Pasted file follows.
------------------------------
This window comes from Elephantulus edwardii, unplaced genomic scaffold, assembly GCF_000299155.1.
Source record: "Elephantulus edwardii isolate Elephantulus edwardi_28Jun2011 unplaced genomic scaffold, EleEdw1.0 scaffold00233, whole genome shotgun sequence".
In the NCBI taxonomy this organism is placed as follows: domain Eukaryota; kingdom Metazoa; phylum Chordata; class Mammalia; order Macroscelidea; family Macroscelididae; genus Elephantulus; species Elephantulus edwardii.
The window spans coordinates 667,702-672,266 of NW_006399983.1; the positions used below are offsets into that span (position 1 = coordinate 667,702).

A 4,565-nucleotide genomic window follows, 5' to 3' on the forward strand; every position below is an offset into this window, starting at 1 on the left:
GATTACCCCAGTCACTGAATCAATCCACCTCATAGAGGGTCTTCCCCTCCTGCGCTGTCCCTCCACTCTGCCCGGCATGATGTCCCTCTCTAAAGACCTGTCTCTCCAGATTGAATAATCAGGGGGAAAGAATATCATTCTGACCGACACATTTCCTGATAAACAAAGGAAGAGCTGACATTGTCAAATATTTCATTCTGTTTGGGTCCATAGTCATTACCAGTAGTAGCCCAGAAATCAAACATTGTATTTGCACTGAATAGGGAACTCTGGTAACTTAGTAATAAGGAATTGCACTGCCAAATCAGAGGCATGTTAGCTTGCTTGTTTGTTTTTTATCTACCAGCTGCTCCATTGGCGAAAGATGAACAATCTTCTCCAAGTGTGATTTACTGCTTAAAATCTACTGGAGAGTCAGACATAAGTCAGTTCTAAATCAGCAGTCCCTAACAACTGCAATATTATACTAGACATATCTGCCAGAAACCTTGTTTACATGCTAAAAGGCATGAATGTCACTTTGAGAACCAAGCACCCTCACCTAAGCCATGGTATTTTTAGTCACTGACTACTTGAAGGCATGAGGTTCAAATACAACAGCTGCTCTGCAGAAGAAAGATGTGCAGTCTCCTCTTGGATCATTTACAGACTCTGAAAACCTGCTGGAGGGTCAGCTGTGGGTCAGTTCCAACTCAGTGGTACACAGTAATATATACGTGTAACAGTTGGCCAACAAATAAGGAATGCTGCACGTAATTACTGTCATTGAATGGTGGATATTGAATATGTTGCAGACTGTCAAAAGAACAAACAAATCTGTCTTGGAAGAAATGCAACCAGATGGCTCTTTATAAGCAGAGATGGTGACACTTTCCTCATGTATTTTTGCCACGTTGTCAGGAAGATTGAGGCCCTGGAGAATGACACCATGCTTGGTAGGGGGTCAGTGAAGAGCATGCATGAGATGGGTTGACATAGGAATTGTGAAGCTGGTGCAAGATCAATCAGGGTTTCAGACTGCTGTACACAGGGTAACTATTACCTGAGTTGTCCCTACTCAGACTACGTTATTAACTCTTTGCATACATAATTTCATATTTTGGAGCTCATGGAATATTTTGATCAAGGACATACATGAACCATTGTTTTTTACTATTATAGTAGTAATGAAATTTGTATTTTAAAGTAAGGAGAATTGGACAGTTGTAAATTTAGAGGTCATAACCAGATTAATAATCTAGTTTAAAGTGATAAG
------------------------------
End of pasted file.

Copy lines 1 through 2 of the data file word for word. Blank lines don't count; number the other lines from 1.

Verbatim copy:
This window comes from Elephantulus edwardii, unplaced genomic scaffold, assembly GCF_000299155.1.
Source record: "Elephantulus edwardii isolate Elephantulus edwardi_28Jun2011 unplaced genomic scaffold, EleEdw1.0 scaffold00233, whole genome shotgun sequence".